Adveq CEO questions listed and long-term vehicles

Although locking up capital for extended periods is attractive to fund managers, in an exclusive interview with Private Equity International Adveq CEO Sven Lidén says he doesn’t see what’s in it for the investor.

Adveq will not be setting up a listed investment vehicle anytime soon, according to the private equity investment firm's CEO Sven Lidén.

“We don’t think it’s good for the investor,” Lidén says. “That’s why we never set up a listed private equity vehicle, although it would be very attractive to us because you get forever locked-up capital, at least theoretically.”

As an investor, the classic closed-ended private equity fund model “protects you a little bit from yourself”, Lidén said.

“You can read all the books about behavioural finance, when share prices go down you sell, when share prices go up you buy. That’s just human behaviour,” Lidén said. “When you come to the position that you come in a crash, you sell your listed private equity. You can’t sell – at least you can’t sell at a very good price – your non-listed private equity. So it disciplines you.”

When asked about those investors who put uncalled capital committed to closed-ended funds to work in listed private equity, Lidén said it “tends to be people with a short memory”.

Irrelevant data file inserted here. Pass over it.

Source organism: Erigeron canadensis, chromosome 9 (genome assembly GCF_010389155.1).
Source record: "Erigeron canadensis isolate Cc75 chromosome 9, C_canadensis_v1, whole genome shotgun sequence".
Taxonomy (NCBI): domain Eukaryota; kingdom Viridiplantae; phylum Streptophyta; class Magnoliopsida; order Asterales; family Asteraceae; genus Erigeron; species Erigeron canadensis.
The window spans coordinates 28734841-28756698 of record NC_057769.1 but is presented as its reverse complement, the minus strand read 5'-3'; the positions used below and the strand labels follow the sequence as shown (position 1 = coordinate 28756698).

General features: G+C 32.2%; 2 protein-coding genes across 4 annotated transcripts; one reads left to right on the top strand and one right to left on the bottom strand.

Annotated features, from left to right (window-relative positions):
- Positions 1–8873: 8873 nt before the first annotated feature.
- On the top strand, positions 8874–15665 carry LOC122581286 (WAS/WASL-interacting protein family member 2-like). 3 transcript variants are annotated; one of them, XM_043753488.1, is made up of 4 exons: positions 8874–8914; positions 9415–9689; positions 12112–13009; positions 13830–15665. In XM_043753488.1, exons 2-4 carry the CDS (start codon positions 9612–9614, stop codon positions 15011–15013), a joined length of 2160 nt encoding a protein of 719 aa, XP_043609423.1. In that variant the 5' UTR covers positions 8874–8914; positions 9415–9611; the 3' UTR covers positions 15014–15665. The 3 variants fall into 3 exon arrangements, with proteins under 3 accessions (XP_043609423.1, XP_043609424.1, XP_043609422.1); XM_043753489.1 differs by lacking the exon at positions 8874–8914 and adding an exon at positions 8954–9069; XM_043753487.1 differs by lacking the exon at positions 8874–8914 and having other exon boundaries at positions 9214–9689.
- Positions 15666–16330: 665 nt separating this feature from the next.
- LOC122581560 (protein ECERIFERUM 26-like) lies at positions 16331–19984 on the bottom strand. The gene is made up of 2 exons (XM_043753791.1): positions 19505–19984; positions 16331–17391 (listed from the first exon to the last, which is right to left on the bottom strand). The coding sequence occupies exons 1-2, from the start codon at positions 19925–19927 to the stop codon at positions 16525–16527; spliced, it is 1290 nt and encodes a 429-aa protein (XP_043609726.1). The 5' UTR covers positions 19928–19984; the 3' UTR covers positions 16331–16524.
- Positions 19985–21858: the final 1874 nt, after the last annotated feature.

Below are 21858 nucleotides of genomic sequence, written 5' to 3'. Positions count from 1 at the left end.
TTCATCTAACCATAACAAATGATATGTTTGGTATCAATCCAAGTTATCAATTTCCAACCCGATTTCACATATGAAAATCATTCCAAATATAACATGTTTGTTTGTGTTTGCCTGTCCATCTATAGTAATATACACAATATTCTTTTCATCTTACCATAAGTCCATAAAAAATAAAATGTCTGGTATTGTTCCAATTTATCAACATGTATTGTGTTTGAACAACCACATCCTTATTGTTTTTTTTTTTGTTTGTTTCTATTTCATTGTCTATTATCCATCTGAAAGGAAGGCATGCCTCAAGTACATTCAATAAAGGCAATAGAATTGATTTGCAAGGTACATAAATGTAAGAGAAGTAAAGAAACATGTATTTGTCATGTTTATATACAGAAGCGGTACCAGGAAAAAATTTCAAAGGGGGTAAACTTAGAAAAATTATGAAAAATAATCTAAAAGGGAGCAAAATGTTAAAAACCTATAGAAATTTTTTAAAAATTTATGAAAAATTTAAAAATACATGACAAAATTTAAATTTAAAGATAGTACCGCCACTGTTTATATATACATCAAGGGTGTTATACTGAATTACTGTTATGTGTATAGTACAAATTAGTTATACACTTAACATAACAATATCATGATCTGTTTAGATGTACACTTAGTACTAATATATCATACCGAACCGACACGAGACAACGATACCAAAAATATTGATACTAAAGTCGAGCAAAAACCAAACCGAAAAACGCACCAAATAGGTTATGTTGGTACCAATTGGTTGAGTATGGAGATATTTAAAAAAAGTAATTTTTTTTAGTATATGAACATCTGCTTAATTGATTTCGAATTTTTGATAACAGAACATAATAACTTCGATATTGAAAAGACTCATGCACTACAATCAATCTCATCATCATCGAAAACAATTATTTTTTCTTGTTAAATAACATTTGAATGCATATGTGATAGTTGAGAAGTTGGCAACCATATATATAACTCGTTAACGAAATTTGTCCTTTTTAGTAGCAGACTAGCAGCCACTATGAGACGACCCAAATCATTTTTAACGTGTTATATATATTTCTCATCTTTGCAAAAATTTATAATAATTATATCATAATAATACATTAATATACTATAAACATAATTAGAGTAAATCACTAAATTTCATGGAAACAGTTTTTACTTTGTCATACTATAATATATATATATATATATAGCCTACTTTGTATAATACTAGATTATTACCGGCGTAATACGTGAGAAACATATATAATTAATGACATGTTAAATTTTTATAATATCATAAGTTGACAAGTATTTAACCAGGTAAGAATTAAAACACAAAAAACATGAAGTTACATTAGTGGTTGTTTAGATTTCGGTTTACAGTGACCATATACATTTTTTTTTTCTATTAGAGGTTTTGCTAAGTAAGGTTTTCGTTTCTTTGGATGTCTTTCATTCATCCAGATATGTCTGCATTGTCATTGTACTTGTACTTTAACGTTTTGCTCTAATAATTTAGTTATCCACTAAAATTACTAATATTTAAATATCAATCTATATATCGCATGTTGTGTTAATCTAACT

“That always works except for in a crisis,” he said. “What people have forgotten is that in 2008, listed private equity fell by 80 to 90 percent. That’s not what you want, especially not if you have commitments that you want to pay with that, because then you don’t have the money to pay the commitments.”

Listed private equity subsequently recovered over the course of the following five years, but that was little comfort to those investors who hadn’t held on to their stakes.

Lidén also doesn’t see a market for longer-term funds, such as the $5 billion vehicle put forward by Carlyle last November that can hold stakes in companies for as long as 20 years.

“Of course we want to have clients that stay as long as possible, and to legally bind them for a longer term is attractive as a business proposal,” Lidén said. “I don’t really see what’s in it for the client in that respect. I think private equity’s long term enough that you don’t get into these timing issues.”

Investors should have the option to change who they partner with every investment period; after all, the life of a private equity fund is more than enough time to change your opinion about a GP.

“I hope that no Adveq client will ever change his opinion about Adveq, but I think they should have that option and not commit themselves [to] staying with Adveq for the next 30 years, because 30 years is just a very long time. Thirty years ago there was no internet.”

The lower fees that firms tend to offer in exchange for a longer lock-up period is “not a good trade-off for the client”, Lidén said.

Look out for PEI’s full interview with Lidén, managing director and co-head of investment management Rainer Ender, and managing director and head of Europe Tim Creed in the November issue.